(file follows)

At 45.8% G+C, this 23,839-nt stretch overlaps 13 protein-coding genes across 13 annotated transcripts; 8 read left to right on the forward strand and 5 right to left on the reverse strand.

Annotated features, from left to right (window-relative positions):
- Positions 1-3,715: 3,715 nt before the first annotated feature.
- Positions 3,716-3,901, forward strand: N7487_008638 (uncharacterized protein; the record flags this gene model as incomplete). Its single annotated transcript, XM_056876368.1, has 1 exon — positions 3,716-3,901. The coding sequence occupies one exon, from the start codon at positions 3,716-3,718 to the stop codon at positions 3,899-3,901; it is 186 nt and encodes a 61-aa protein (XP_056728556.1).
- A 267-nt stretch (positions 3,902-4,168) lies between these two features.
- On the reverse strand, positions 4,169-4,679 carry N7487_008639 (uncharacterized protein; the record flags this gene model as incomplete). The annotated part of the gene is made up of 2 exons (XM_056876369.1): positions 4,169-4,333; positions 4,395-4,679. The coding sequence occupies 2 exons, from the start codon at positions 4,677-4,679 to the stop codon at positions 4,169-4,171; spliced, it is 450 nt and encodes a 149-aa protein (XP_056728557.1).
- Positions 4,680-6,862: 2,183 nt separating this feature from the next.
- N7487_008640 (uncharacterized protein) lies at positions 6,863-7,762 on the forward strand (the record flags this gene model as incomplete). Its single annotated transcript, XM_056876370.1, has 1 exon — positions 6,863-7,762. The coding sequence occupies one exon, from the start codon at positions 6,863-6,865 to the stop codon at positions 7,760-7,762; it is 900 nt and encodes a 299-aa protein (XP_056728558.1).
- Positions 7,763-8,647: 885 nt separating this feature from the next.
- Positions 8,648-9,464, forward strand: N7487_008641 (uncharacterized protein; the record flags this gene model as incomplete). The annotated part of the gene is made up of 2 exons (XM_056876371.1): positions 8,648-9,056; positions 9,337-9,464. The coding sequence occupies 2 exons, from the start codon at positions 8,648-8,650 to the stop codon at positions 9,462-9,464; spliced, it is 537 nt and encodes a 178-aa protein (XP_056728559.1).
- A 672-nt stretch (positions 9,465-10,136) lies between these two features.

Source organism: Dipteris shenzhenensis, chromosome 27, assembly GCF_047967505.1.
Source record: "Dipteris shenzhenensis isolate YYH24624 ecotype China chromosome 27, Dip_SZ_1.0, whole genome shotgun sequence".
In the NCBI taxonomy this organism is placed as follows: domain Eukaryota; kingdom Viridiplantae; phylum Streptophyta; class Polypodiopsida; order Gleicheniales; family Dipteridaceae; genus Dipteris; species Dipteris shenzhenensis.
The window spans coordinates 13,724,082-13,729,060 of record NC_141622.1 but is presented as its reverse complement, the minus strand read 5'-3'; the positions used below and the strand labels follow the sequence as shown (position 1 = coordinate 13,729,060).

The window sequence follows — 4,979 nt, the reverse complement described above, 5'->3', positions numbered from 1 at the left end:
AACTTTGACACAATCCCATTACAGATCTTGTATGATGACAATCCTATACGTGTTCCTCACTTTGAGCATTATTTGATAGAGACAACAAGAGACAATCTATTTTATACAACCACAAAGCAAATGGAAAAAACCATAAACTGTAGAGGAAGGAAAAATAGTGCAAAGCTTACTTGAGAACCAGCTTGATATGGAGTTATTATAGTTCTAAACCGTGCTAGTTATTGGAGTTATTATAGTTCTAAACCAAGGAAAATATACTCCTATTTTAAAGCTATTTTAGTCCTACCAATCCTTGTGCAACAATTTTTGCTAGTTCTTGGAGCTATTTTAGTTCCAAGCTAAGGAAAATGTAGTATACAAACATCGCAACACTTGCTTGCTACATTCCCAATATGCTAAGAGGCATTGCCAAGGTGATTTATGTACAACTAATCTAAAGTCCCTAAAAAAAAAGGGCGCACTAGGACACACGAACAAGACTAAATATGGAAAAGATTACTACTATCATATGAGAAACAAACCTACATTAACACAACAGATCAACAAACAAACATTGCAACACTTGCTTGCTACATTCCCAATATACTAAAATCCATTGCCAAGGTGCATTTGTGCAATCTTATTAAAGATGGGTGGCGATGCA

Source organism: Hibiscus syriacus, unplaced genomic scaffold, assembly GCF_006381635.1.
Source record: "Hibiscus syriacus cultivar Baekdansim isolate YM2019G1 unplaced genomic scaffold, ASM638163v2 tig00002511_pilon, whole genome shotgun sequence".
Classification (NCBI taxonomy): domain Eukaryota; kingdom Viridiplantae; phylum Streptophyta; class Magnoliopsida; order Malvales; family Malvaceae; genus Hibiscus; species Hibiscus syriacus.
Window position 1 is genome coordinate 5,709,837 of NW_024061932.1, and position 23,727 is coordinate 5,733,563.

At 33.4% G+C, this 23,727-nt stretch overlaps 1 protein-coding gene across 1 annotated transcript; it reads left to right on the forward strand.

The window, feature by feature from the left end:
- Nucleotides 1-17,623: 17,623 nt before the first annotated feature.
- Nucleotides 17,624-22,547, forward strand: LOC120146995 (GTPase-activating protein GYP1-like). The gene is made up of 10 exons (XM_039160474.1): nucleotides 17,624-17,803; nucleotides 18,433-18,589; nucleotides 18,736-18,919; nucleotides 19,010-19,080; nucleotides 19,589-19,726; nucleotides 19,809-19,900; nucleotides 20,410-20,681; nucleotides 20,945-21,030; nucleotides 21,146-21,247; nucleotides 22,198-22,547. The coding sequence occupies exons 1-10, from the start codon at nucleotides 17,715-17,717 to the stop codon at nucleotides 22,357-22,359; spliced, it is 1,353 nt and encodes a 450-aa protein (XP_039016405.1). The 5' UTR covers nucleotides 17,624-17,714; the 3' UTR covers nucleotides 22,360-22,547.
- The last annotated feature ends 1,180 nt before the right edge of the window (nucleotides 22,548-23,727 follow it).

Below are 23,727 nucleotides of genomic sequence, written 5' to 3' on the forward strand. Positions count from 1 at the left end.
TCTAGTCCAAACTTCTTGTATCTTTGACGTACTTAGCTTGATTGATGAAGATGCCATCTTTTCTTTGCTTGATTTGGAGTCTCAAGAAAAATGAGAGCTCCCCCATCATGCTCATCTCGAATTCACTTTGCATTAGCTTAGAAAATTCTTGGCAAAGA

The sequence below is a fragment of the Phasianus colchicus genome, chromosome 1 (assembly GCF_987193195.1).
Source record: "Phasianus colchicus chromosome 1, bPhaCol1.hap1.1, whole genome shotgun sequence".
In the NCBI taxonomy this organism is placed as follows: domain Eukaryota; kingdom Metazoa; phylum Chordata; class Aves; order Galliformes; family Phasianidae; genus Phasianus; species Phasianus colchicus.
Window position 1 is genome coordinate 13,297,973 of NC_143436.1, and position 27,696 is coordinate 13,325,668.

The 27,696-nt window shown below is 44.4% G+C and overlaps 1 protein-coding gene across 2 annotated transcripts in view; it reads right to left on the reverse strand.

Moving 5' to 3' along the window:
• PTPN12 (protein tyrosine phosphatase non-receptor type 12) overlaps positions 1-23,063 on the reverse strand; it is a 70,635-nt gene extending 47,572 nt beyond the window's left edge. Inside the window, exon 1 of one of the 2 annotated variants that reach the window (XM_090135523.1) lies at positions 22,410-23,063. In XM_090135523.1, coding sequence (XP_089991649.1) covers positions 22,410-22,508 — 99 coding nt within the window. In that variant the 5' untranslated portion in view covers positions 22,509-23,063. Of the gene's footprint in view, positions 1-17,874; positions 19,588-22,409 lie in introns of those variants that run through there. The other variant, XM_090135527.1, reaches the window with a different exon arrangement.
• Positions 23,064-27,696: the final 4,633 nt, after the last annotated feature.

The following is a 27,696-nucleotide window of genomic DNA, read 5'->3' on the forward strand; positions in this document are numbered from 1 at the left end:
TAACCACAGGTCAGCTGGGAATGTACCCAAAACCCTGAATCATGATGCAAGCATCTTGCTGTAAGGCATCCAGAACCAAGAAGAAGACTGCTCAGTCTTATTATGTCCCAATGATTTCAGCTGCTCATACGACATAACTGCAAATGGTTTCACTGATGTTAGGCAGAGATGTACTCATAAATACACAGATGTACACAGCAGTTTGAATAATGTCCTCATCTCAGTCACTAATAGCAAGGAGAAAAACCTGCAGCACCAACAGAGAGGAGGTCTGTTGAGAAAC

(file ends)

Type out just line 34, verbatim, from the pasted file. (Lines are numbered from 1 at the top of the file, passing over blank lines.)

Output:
Moving 5' to 3' along the window: